Frank v. Vollkommer/Opinion of the Court
Counsel for plaintiffs in error contended below that the state courts had no jurisdictuion because the suit was brought to determine title to property or a fund in the possession of the district court of the United States. The bankruptcy act of July 1,1898, provided that 'suits by the trustee shall only be brought or prosecuted in the courts where the bankrupt, whose estate is being administered by such trustee, might have brought or prosecuted them if proceedings in bankruptcy had not been instituted, unless by consent of the proposed defendant.' 30 Stat. at L. 544, chap. 541, § 23b, U.S.C.omp. Stat. 1901, p. 3431.
In Bardes v. First Nat. Bank, 178 U.S. 524, 44 L. ed. 1175, 20 Sup. Ct. Rep. 1000, we held that the bankruptcy court, except by the consent of the defendant, had no jurisdiction to try and determine a suit brought by a trustee in bankruptcy to recover property alleged to be part of the bankrupt's estate, or to have been transferred by him in fraud of the act, but that such suits must be prosecuted either in the state courts or in the circuit courts of the United States where diversity of citizenship existed. The act of 1898 was amended by the act of February 5, 1903 (32 Stat. at L. 797, chap. 487, U.S.C.omp. Stat. Supp. 1905, p. 682), § 19 of which provided that the act should 'not apply to bankruptcy cases pending when this act takes effect, but such cases shall be adjudicated and disposed of comfortably to the provisions of the said act of July first, eighteen hundred and ninety-eight.'
The present case was commenced in 1902, and, besides, the amendment gave the bankruptcy court concurrent, and not exclusive, jurisdiction.
We give in the margin  quotations from the acts of July 1, 1898, and February 5, 1903, the amendments made by the latter act being italicized.
Undoubtedly the state court, in which the trustee brought this suit, was the court 'where the bankrupt, whose estate is being administered by such trustee, might have brought or prosecuted them [suits], if proceedings in bankruptcy had not been instituted,' and its jurisdiction under the applicable general rule must be conceded.
But plaintiffs in error contend that the possession by the bankruptcy court of the proceeds of the sale of the mortgaged chattels deprives the state court of its conceded jurisdiction to set aside the mortgage as fraudulent.
The contention is wholly inadmissible. The mortgaged property consisted of horses, vehicles, harness, etc., and the order of sale of the temporary receiver, agreed to by plaintiffs in error, was evidently in the interest of all parties, and provided for the deposit of the proceeds, not in the general funds of the estate, but as a special fund, to which the lien, if any, of the chattel mortgage was transferred, and clearly contemplated a plenary suit to determine the validity thereof, which, at that time, there being no diversity of citizenship, and no such possession as might lead to a different result, could only be commenced in the state court. The trustee himself commenced it there and obtained the decree, which was in its nature self-executing, and merely set aside the mortgage, and, as incident thereto, declared that the special fund was free from its lien, and, without seeking to interfere with the possession, left it to the bankruptcy court to carry the decree into effect by placing the money in the custody of its officer, the trustee.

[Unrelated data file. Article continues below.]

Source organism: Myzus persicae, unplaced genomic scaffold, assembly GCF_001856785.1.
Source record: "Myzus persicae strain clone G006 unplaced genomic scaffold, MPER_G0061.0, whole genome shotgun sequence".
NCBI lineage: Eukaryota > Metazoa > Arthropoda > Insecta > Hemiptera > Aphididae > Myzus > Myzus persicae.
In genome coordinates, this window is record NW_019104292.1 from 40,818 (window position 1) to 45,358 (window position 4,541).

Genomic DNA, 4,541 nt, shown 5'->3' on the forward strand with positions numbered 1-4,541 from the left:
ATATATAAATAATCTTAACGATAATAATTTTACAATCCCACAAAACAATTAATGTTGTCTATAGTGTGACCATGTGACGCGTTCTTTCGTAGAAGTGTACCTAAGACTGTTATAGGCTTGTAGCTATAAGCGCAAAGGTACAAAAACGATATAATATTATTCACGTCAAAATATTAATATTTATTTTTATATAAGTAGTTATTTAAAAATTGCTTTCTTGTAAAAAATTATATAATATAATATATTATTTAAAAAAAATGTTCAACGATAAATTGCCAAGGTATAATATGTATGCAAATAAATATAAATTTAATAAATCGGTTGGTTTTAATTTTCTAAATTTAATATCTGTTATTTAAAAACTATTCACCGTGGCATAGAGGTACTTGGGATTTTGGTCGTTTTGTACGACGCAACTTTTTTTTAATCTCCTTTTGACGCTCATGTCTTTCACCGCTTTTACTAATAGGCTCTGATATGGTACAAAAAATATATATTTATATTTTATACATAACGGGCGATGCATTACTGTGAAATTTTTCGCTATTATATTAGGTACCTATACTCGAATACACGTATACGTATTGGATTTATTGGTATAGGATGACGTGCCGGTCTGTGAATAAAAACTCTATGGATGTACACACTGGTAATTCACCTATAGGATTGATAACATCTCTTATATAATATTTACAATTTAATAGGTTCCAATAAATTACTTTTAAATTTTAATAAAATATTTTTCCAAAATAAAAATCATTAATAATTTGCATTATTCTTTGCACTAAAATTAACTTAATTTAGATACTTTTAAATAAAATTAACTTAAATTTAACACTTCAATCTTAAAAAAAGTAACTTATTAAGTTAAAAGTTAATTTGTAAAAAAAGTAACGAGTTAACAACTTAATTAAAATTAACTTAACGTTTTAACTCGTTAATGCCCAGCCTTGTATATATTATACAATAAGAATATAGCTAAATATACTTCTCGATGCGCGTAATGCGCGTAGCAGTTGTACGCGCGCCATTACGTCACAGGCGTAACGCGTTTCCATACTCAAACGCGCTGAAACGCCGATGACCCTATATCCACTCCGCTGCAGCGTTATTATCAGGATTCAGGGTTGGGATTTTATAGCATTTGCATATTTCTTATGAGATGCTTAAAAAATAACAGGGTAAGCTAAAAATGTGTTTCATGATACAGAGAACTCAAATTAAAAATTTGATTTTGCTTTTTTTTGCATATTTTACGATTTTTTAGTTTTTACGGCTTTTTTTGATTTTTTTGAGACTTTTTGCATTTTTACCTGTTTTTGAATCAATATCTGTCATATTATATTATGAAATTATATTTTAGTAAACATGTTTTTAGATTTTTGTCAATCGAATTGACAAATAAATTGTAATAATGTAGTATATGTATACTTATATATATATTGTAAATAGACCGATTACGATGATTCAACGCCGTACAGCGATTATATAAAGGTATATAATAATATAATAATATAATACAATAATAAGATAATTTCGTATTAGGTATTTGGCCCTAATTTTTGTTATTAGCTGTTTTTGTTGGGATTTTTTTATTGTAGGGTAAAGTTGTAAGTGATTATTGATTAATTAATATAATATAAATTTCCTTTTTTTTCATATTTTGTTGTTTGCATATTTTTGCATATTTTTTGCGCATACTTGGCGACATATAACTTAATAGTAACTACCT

No principle of comity was violated and there was no interference with the bankruptcy court. First Nat. Bank v. Chicago Title & T. Co. 198 U.S. 280, 49 L. ed. 1051, 25 Sup. Ct. Rep. 693; Davis v. Friedlander, 104 U.S. 570, 26 L. ed. 818; Eyster v. Gaff, 91 U.S. 521, 23 L. ed. 403; Claflin v. Houseman, 93 U.S. 130, 23 L. ed. 833; Re Platteville Foundry & Mach. Co. 147 Fed. 828; Guaranty Trust Co. v. North Chicago Street R. Co. 65 C. C. A. 65, 130 Fed. 801; Re Spitzer, 66 C. C. A. 35, 130 Fed. 879; Bindseil v. Smith, 61 N. J. Eq. 645, 47 Atl. 456; Skilton v. Codington, 185 N. Y. 80, 77 N. E. 790. In the latter case the court of appeals by Cullen, Ch. J., in sustaining the jurisdiction of the state court, admirably expounds the applicable principles, with a full citatuion of authorities. That was a suit against the trustee, while the present case was brought by the trustee.
The possession of the temporary receiver of the special fund was not, in the circumstances, in any sense sufficient to change the ordinary rule giving the state courts jurisdiction any more than the constructive possession in every case created by adjudication. Mueller v. Nugent, 184 U.S. 1, 46 L. ed. 405, 22 Sup. Ct. Rep. 269; York Mfg. Co. v. Cassell, 201 U.S. 344, 50 L. ed. 782, 26 Sup. Ct. Rep. 481.